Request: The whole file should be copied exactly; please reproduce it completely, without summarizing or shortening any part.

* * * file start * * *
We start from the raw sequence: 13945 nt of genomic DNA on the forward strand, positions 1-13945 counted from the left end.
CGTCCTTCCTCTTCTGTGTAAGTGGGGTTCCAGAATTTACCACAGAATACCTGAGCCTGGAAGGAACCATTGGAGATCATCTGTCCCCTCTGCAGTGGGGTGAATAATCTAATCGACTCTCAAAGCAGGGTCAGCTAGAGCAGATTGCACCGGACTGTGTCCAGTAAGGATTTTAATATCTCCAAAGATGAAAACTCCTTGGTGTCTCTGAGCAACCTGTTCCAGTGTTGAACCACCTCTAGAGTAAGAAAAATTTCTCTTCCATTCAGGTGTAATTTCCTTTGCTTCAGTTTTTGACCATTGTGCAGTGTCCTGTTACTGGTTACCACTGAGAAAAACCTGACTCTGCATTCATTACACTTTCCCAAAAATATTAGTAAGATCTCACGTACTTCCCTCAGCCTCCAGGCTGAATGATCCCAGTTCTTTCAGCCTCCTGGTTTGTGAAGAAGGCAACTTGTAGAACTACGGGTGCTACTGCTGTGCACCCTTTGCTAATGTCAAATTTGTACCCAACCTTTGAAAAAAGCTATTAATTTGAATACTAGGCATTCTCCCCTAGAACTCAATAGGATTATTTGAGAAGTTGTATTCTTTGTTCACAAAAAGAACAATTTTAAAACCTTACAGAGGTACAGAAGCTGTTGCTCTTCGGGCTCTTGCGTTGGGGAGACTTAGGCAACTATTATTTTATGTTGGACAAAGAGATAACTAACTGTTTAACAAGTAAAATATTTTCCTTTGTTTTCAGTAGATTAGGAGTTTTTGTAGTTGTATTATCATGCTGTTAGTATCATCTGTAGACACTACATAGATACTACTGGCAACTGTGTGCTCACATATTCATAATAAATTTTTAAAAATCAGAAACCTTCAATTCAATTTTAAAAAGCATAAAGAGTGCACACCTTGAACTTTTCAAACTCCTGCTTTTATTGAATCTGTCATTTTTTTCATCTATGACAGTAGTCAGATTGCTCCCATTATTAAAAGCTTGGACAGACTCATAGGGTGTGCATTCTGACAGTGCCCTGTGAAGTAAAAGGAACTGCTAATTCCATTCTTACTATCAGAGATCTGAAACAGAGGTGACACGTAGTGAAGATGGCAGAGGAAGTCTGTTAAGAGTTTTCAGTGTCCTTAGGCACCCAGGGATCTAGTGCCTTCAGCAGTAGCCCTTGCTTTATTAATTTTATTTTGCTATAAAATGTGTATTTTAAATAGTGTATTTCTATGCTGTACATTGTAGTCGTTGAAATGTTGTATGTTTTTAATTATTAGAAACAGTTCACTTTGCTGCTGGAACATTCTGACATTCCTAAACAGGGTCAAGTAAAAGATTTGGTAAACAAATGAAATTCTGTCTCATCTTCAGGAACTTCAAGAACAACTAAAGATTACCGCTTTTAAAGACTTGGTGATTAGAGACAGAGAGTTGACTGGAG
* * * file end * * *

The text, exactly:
We start from the raw sequence: 13945 nt of genomic DNA on the forward strand, positions 1-13945 counted from the left end.
CGTCCTTCCTCTTCTGTGTAAGTGGGGTTCCAGAATTTACCACAGAATACCTGAGCCTGGAAGGAACCATTGGAGATCATCTGTCCCCTCTGCAGTGGGGTGAATAATCTAATCGACTCTCAAAGCAGGGTCAGCTAGAGCAGATTGCACCGGACTGTGTCCAGTAAGGATTTTAATATCTCCAAAGATGAAAACTCCTTGGTGTCTCTGAGCAACCTGTTCCAGTGTTGAACCACCTCTAGAGTAAGAAAAATTTCTCTTCCATTCAGGTGTAATTTCCTTTGCTTCAGTTTTTGACCATTGTGCAGTGTCCTGTTACTGGTTACCACTGAGAAAAACCTGACTCTGCATTCATTACACTTTCCCAAAAATATTAGTAAGATCTCACGTACTTCCCTCAGCCTCCAGGCTGAATGATCCCAGTTCTTTCAGCCTCCTGGTTTGTGAAGAAGGCAACTTGTAGAACTACGGGTGCTACTGCTGTGCACCCTTTGCTAATGTCAAATTTGTACCCAACCTTTGAAAAAAGCTATTAATTTGAATACTAGGCATTCTCCCCTAGAACTCAATAGGATTATTTGAGAAGTTGTATTCTTTGTTCACAAAAAGAACAATTTTAAAACCTTACAGAGGTACAGAAGCTGTTGCTCTTCGGGCTCTTGCGTTGGGGAGACTTAGGCAACTATTATTTTATGTTGGACAAAGAGATAACTAACTGTTTAACAAGTAAAATATTTTCCTTTGTTTTCAGTAGATTAGGAGTTTTTGTAGTTGTATTATCATGCTGTTAGTATCATCTGTAGACACTACATAGATACTACTGGCAACTGTGTGCTCACATATTCATAATAAATTTTTAAAAATCAGAAACCTTCAATTCAATTTTAAAAAGCATAAAGAGTGCACACCTTGAACTTTTCAAACTCCTGCTTTTATTGAATCTGTCATTTTTTTCATCTATGACAGTAGTCAGATTGCTCCCATTATTAAAAGCTTGGACAGACTCATAGGGTGTGCATTCTGACAGTGCCCTGTGAAGTAAAAGGAACTGCTAATTCCATTCTTACTATCAGAGATCTGAAACAGAGGTGACACGTAGTGAAGATGGCAGAGGAAGTCTGTTAAGAGTTTTCAGTGTCCTTAGGCACCCAGGGATCTAGTGCCTTCAGCAGTAGCCCTTGCTTTATTAATTTTATTTTGCTATAAAATGTGTATTTTAAATAGTGTATTTCTATGCTGTACATTGTAGTCGTTGAAATGTTGTATGTTTTTAATTATTAGAAACAGTTCACTTTGCTGCTGGAACATTCTGACATTCCTAAACAGGGTCAAGTAAAAGATTTGGTAAACAAATGAAATTCTGTCTCATCTTCAGGAACTTCAAGAACAACTAAAGATTACCGCTTTTAAAGACTTGGTGATTAGAGACAGAGAGTTGACTGGAG